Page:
On the red carpet at the Emmy's
This time last night I was at the Emmy’s. On the red carpet and at the Governor’s Ball, no less. My last post hinted at some celebrity culture coming up, Well yesterday I was eyeball to eyeball with Tom Hanks, Jon Stewart and (even) Mary Tyler-Moore – and hundreds of others who, much to my children’s annoyance, I didn’t recognise. It’s a lesson in how glamour comes when you least expect it.
The truth is, of course, a little more complicated. For a year or so now I have been in email contact with the Senior Vice President of the Emmy's, that is the US Television Academy (such are the surprises of electronic communication). He had read my Triumph book and thought that there was a ot of overlap between the Roman Triumph and the Emmy’s – and thought I might like to come and take a look.
So off we went to LA, me and the husband, and were quite enthralled. We didn’t just sit in the auditorium, but we went to the Green Room (with its 10 million dollar chandelier) and even onto the stage for a quick peek. The funny thing was we were sitting just in front of the tele-prompter. So, if we turned around, we could see the messages displayed to the winners as the made their acceptance speeches. Usually “Please wrap it up now” in big letters.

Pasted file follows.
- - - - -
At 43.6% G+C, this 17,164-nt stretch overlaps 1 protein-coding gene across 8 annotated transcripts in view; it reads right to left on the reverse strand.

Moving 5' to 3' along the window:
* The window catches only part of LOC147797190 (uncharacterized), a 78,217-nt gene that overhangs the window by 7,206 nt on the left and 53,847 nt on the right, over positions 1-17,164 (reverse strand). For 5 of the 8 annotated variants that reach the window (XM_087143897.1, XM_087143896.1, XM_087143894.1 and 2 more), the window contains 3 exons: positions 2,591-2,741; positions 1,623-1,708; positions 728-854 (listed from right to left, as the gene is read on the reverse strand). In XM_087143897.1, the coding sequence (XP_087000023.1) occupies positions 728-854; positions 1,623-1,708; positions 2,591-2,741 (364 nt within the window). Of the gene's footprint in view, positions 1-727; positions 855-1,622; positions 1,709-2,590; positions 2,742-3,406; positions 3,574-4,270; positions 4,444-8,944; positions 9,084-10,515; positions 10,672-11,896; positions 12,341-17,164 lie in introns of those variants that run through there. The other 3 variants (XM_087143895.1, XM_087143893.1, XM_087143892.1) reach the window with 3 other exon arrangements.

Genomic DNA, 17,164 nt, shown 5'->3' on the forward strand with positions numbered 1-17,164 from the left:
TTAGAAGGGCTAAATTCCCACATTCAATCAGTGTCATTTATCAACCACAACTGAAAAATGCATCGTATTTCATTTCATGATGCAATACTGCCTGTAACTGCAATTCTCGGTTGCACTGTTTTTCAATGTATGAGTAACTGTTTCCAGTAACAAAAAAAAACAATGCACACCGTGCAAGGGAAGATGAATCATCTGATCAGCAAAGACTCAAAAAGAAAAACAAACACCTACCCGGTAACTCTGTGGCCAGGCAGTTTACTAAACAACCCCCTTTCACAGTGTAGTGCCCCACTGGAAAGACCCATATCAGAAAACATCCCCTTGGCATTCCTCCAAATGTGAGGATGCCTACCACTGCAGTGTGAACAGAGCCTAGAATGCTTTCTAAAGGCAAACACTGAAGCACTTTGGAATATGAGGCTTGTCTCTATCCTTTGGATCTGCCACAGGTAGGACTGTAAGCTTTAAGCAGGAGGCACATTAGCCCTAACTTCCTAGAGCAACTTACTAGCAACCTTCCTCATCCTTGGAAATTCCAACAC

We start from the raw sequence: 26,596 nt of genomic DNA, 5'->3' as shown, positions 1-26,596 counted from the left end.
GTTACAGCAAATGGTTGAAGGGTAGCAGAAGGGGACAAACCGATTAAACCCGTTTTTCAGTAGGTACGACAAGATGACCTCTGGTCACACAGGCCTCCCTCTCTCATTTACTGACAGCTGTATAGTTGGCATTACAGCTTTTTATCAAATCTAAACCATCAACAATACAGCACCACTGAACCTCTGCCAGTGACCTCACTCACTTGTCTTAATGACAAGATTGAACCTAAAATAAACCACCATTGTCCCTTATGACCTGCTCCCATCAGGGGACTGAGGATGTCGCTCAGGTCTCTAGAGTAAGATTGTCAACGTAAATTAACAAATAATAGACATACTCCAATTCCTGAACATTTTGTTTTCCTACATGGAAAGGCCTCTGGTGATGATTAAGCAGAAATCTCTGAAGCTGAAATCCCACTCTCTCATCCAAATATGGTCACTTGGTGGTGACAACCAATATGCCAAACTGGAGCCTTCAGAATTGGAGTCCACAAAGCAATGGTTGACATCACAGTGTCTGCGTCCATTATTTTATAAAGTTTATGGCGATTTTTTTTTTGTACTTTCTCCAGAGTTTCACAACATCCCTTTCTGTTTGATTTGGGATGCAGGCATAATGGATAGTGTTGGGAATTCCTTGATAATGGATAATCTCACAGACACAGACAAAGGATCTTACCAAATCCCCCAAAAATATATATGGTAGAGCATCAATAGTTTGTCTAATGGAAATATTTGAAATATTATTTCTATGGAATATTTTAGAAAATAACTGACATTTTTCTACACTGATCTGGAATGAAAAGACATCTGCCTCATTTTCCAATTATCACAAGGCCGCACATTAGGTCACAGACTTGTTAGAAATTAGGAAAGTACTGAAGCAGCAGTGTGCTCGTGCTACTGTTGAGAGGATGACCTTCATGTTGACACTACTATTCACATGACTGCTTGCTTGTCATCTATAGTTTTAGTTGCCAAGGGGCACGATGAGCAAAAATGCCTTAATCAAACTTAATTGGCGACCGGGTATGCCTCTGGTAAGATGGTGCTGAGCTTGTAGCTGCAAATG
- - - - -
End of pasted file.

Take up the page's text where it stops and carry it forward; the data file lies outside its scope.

I should say that the husband noticed something the matter with Heidi Klum’s now famous fall (above). I didn’t – or at least I thought it was uncharacteristically good acting.
But was it like the Triumph?
Well, in all kinds of ways, yes it was. For a start it was a brilliant display that was totally ephemeral, designed for even less than a day. By the time the show had started in the auditorium, the press booths on the red carpet were already being dismantled.
But then too there were all the ambivalences of celebrity, the gaze and the points scored in the “who is looking at whom” race. OK, the winners didn’t have a slave behind them remind them of the transience of fame. They didn’t need one. Their fellow nominees – sometimes clearly more beloved by the audience – too that part.
And as for the Governor’s Ball. Dinner for 3,600, with the ceiling of the Convention Center draped in black with shimmering stars (the celestial variety) all over it . . . Julius Caesar would have been proud.
As for me, my heart was warmed rather differently. I had never expected to find someone in the top ranks of the Emmy organisation who was not only down to earth -- but as smart at talking about triumphs and Classics as about celebs.
But perhaps that’s why the Emmy’s work so well.